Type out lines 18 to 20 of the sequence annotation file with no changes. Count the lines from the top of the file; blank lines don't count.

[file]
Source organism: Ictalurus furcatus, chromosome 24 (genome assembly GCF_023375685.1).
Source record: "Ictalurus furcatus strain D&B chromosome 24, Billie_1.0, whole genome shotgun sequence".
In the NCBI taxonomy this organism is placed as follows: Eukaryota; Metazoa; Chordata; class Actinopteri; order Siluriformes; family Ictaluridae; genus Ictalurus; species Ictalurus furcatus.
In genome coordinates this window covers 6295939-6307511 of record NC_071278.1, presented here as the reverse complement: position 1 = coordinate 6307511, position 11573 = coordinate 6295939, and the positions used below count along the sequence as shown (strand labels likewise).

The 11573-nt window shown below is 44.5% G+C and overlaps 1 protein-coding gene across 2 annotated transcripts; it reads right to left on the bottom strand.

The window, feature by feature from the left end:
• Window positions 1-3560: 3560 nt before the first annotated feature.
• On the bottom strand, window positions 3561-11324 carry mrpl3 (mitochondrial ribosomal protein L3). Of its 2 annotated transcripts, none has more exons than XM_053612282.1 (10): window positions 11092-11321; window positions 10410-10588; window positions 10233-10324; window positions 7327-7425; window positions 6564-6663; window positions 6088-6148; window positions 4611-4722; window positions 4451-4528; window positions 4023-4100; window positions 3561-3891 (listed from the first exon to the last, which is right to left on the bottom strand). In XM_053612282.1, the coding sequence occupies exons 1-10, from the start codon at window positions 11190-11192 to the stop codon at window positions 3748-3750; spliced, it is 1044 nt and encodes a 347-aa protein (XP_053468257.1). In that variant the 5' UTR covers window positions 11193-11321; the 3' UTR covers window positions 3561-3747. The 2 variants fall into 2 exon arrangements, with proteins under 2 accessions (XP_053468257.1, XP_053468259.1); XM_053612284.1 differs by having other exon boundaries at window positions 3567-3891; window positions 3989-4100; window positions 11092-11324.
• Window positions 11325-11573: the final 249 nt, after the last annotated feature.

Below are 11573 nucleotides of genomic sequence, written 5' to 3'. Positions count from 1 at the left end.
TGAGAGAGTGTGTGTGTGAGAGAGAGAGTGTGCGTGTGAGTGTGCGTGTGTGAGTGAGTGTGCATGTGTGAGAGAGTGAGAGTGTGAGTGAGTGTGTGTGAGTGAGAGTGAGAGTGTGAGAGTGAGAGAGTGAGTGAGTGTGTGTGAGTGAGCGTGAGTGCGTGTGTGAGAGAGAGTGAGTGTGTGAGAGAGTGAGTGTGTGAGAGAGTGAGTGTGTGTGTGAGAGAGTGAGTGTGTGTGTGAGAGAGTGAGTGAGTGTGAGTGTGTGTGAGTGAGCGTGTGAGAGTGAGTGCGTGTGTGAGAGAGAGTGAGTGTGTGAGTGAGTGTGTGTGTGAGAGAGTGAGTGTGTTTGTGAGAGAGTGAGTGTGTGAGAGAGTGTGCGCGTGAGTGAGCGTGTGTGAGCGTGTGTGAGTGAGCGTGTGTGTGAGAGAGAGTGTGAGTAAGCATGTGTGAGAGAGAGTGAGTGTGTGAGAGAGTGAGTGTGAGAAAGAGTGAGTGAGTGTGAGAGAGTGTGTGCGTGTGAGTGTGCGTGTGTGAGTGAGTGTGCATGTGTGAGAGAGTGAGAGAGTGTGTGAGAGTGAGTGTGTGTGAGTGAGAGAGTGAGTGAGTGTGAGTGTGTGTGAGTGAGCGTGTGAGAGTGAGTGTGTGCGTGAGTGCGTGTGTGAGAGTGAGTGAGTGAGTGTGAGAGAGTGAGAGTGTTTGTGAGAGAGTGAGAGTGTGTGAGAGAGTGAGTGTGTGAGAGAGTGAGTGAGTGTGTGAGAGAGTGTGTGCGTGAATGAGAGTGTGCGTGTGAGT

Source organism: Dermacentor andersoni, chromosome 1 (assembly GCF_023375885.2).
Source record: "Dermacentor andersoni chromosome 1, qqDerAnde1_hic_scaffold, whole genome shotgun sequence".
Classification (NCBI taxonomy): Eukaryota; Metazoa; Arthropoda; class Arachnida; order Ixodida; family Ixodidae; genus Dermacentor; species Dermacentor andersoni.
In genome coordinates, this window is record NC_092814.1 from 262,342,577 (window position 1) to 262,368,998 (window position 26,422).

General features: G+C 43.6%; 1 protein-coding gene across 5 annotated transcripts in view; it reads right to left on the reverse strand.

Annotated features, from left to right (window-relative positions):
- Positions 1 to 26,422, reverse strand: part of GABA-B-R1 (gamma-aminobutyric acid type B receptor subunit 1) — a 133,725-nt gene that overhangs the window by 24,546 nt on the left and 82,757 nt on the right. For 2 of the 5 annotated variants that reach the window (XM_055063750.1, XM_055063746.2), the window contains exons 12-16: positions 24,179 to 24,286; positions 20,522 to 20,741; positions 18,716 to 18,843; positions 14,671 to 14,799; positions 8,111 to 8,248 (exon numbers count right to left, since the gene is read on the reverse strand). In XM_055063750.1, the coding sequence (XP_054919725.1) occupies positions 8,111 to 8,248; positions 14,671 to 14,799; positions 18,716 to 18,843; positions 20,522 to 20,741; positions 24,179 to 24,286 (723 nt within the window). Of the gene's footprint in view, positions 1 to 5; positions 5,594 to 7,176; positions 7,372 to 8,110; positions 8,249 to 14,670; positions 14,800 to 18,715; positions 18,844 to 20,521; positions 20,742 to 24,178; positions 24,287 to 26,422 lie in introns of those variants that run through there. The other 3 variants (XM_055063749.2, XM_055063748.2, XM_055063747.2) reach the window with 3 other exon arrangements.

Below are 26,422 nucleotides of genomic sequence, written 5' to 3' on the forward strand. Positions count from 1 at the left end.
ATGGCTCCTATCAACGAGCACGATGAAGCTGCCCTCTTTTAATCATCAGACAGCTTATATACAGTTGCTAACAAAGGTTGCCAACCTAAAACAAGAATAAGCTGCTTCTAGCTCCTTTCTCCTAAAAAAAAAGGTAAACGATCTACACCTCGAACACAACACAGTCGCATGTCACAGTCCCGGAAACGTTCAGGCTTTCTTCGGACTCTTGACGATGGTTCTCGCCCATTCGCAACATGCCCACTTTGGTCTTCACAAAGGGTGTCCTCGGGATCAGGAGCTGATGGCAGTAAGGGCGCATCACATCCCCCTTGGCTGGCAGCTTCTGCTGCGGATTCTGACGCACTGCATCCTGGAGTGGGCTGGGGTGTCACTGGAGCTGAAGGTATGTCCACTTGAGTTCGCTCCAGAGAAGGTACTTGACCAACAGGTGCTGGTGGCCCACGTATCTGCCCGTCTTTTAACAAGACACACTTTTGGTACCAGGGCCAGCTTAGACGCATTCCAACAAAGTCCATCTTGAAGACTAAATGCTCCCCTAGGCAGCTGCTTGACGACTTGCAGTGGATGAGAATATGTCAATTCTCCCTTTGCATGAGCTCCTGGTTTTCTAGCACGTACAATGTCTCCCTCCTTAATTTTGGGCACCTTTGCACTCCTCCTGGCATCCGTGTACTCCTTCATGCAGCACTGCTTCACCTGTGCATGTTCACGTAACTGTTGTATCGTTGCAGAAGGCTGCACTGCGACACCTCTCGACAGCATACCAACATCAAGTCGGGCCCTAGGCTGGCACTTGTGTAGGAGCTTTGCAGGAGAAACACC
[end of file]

- Positions 1 to 26,422, reverse strand: part of GABA-B-R1 (gamma-aminobutyric acid type B receptor subunit 1) — a 133,725-nt gene that overhangs the window by 24,546 nt on the left and 82,757 nt on the right. For 2 of the 5 annotated variants that reach the window (XM_055063750.1, XM_055063746.2), the window contains exons 12-16: positions 24,179 to 24,286; positions 20,522 to 20,741; positions 18,716 to 18,843; positions 14,671 to 14,799; positions 8,111 to 8,248 (exon numbers count right to left, since the gene is read on the reverse strand). In XM_055063750.1, the coding sequence (XP_054919725.1) occupies positions 8,111 to 8,248; positions 14,671 to 14,799; positions 18,716 to 18,843; positions 20,522 to 20,741; positions 24,179 to 24,286 (723 nt within the window). Of the gene's footprint in view, positions 1 to 5; positions 5,594 to 7,176; positions 7,372 to 8,110; positions 8,249 to 14,670; positions 14,800 to 18,715; positions 18,844 to 20,521; positions 20,742 to 24,178; positions 24,287 to 26,422 lie in introns of those variants that run through there. The other 3 variants (XM_055063749.2, XM_055063748.2, XM_055063747.2) reach the window with 3 other exon arrangements.

Below are 26,422 nucleotides of genomic sequence, written 5' to 3' on the forward strand. Positions count from 1 at the left end.
ATGGCTCCTATCAACGAGCACGATGAAGCTGCCCTCTTTTAATCATCAGACAGCTTATATACAGTTGCTAACAAAGGTTGCCAACCTAAAACAAGAATAAGCTGCTTCTAGCTCCTTTCTCCTAAAAAAAAAGGTAAACGATCTACACCTCGAACACAACACAGTCGCATGTCACAGTCCCGGAAACGTTCAGGCTTTCTTCGGACTCTTGACGATGGTTCTCGCCCATTCGCAACATGCCCACTTTGGTCTTCACAAAGGGTGTCCTCGGGATCAGGAGCTGATGGCAGTAAGGGCGCATCACATCCCCCTTGGCTGGCAGCTTCTGCTGCGGATTCTGACGCACTGCATCCTGGAGTGGGCTGGGGTGTCACTGGAGCTGAAGGTATGTCCACTTGAGTTCGCTCCAGAGAAGGTACTTGACCAACAGGTGCTGGTGGCCCACGTATCTGCCCGTCTTTTAACAAGACACACTTTTGGTACCAGGGCCAGCTTAGACGCATTCCAACAAAGTCCATCTTGAAGACTAAATGCTCCCCTAGGCAGCTGCTTGACGACTTGCAGTGGATGAGAATATGTCAATTCTCCCTTTGCATGAGCTCCTGGTTTTCTAGCACGTACAATGTCTCCCTCCTTAATTTTGGGCACCTTTGCACTCCTCCTGGCATCCGTGTACTCCTTCATGCAGCACTGCTTCACCTGTGCATGTTCACGTAACTGTTGTATCGTTGCAGAAGGCTGCACTGCGACACCTCTCGACAGCATACCAACATCAAGTCGGGCCCTAGGCTGGCACTTGTGTAGGAGCTTTGCAGGAGAAACACC